I also appreciate Bruce's concern for his shelter to be hidden and secret. That corrects a common mistake made by most doomsday cults. Doomsday cults always seem to opt for the large, conspicuous, above-ground compound. Such compounds practically scream, "Here we are now, please come raid us." They invite the sort of scrutiny that leads, inevitably, to some federal agent spotting your ammunition stockpile through a pair of binoculars, and then before you know it you're besieged by the FBI, the ATF and the state police and, if you don't want to look like a hypocrite, you're going to have to respond in accordance with the Manichaen, apocalyptic rhetoric you used to build up your following and … well, you know the rest. It never ends well.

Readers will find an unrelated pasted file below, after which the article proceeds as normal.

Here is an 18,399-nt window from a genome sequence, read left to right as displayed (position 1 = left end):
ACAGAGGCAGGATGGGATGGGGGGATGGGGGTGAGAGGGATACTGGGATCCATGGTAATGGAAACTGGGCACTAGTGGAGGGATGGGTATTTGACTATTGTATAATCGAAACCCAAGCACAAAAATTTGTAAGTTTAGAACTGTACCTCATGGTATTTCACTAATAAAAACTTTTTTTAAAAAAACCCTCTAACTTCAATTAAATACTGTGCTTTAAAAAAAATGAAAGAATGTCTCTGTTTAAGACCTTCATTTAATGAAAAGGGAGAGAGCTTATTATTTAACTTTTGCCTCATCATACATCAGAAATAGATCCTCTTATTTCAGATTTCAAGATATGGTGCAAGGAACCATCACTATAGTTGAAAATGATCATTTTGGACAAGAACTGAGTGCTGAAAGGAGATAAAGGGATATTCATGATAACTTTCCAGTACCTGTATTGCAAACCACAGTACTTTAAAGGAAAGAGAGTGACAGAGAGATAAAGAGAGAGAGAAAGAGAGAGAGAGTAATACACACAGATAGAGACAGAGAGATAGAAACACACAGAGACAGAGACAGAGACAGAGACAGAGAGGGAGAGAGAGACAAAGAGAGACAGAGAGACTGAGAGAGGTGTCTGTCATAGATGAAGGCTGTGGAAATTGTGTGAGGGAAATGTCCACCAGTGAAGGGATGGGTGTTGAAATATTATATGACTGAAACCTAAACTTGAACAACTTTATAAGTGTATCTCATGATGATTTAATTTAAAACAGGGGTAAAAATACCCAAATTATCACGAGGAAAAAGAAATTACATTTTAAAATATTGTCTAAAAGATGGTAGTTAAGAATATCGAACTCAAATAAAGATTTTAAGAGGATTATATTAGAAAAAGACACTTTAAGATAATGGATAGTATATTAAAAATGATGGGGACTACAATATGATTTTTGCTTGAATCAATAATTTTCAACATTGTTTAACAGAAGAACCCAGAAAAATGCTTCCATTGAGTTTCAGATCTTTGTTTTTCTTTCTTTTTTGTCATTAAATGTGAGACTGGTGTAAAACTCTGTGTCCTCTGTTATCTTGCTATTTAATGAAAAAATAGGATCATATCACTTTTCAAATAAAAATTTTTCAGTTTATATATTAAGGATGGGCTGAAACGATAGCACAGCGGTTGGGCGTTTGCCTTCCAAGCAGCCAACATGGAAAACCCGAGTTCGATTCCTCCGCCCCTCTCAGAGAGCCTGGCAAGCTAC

So let's commend Bruce for getting the secret, hidden and underground ingredients right here. I'm not sure that suburban Chicago is the optimal location for a secret underground headquarters, but that may not matter so much when we consider the scope of the two distinct threats this shelter needs to hide and protect them from. There's the Antichrist, of course, and the virtually omnipresent agents of his fearsome OWG. But he's actually, by far, the lesser of Bruce's worries. His bigger problem is figuring out how to shelter and hide from a menace who is literally omnipresent.

Because really that's what this shelter is for: Hiding from God and the massive, relentless and indiscriminate outpouring of God's wrath over the course of the next seven years.

"Where can I go from your Spirit?" David asks in the 139th Psalm. "Where can I flee from your presence?"

If I go up to the heavens, you are there;
       if I make my bed in the depths, you are there.
If I rise on the wings of the dawn,
       if I settle on the far side of the sea,
 even there your hand will guide me,
       your right hand will hold me fast.
If I say, "Surely the darkness will hide me